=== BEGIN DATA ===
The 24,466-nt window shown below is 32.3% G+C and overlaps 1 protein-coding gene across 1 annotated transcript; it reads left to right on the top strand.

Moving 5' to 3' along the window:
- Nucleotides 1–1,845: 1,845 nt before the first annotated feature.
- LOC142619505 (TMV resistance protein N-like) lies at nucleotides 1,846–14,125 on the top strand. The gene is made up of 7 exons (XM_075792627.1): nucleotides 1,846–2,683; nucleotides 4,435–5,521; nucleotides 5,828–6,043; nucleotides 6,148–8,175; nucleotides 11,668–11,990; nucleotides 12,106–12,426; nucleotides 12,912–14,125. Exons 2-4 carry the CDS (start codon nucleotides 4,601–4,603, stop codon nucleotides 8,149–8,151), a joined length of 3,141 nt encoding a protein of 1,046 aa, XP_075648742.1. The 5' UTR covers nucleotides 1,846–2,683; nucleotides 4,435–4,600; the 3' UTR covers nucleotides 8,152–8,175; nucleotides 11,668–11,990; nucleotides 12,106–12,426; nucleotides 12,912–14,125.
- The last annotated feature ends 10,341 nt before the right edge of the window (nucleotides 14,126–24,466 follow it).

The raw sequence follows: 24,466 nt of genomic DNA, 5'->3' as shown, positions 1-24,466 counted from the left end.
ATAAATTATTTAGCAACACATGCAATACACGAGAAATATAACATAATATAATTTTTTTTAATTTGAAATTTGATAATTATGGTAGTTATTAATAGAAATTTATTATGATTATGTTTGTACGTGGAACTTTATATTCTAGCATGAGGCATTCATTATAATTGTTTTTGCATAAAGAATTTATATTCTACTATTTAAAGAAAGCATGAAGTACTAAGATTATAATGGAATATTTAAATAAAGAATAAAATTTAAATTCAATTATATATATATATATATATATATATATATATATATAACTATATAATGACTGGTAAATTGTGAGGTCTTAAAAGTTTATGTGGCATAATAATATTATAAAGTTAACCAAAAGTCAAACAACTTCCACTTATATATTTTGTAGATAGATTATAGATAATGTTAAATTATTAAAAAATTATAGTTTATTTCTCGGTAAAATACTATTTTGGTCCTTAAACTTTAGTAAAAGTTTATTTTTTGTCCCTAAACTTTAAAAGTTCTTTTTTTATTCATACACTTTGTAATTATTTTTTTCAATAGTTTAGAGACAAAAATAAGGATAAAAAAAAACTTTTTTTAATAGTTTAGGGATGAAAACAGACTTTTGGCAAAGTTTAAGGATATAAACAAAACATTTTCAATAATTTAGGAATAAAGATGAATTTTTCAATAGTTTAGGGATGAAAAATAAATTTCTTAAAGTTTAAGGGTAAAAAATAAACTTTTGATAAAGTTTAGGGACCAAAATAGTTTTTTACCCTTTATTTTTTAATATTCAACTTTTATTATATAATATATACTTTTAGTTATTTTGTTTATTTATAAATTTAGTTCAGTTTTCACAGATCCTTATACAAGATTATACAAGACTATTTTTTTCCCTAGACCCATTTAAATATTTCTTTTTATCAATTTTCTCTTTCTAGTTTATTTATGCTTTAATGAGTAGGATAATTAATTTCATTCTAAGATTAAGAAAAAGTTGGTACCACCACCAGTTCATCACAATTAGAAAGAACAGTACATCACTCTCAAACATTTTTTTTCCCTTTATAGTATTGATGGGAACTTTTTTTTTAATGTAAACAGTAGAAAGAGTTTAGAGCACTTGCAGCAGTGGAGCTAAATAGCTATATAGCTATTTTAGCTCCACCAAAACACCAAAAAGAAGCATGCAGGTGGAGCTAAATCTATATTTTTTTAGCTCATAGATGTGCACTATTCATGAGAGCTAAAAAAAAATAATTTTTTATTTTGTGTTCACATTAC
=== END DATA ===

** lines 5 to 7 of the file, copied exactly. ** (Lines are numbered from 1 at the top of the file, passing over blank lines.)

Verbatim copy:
- The last annotated feature ends 10,341 nt before the right edge of the window (nucleotides 14,126–24,466 follow it).

The raw sequence follows: 24,466 nt of genomic DNA, 5'->3' as shown, positions 1-24,466 counted from the left end.
ATAAATTATTTAGCAACACATGCAATACACGAGAAATATAACATAATATAATTTTTTTTAATTTGAAATTTGATAATTATGGTAGTTATTAATAGAAATTTATTATGATTATGTTTGTACGTGGAACTTTATATTCTAGCATGAGGCATTCATTATAATTGTTTTTGCATAAAGAATTTATATTCTACTATTTAAAGAAAGCATGAAGTACTAAGATTATAATGGAATATTTAAATAAAGAATAAAATTTAAATTCAATTATATATATATATATATATATATATATATATATATAACTATATAATGACTGGTAAATTGTGAGGTCTTAAAAGTTTATGTGGCATAATAATATTATAAAGTTAACCAAAAGTCAAACAACTTCCACTTATATATTTTGTAGATAGATTATAGATAATGTTAAATTATTAAAAAATTATAGTTTATTTCTCGGTAAAATACTATTTTGGTCCTTAAACTTTAGTAAAAGTTTATTTTTTGTCCCTAAACTTTAAAAGTTCTTTTTTTATTCATACACTTTGTAATTATTTTTTTCAATAGTTTAGAGACAAAAATAAGGATAAAAAAAAACTTTTTTTAATAGTTTAGGGATGAAAACAGACTTTTGGCAAAGTTTAAGGATATAAACAAAACATTTTCAATAATTTAGGAATAAAGATGAATTTTTCAATAGTTTAGGGATGAAAAATAAATTTCTTAAAGTTTAAGGGTAAAAAATAAACTTTTGATAAAGTTTAGGGACCAAAATAGTTTTTTACCCTTTATTTTTTAATATTCAACTTTTATTATATAATATATACTTTTAGTTATTTTGTTTATTTATAAATTTAGTTCAGTTTTCACAGATCCTTATACAAGATTATACAAGACTATTTTTTTCCCTAGACCCATTTAAATATTTCTTTTTATCAATTTTCTCTTTCTAGTTTATTTATGCTTTAATGAGTAGGATAATTAATTTCATTCTAAGATTAAGAAAAAGTTGGTACCACCACCAGTTCATCACAATTAGAAAGAACAGTACATCACTCTCAAACATTTTTTTTCCCTTTATAGTATTGATGGGAACTTTTTTTTTAATGTAAACAGTAGAAAGAGTTTAGAGCACTTGCAGCAGTGGAGCTAAATAGCTATATAGCTATTTTAGCTCCACCAAAACACCAAAAAGAAGCATGCAGGTGGAGCTAAATCTATATTTTTTTAGCTCATAGATGTGCACTATTCATGAGAGCTAAAAAAAAATAATTTTTTATTTTGTGTTCACATTAC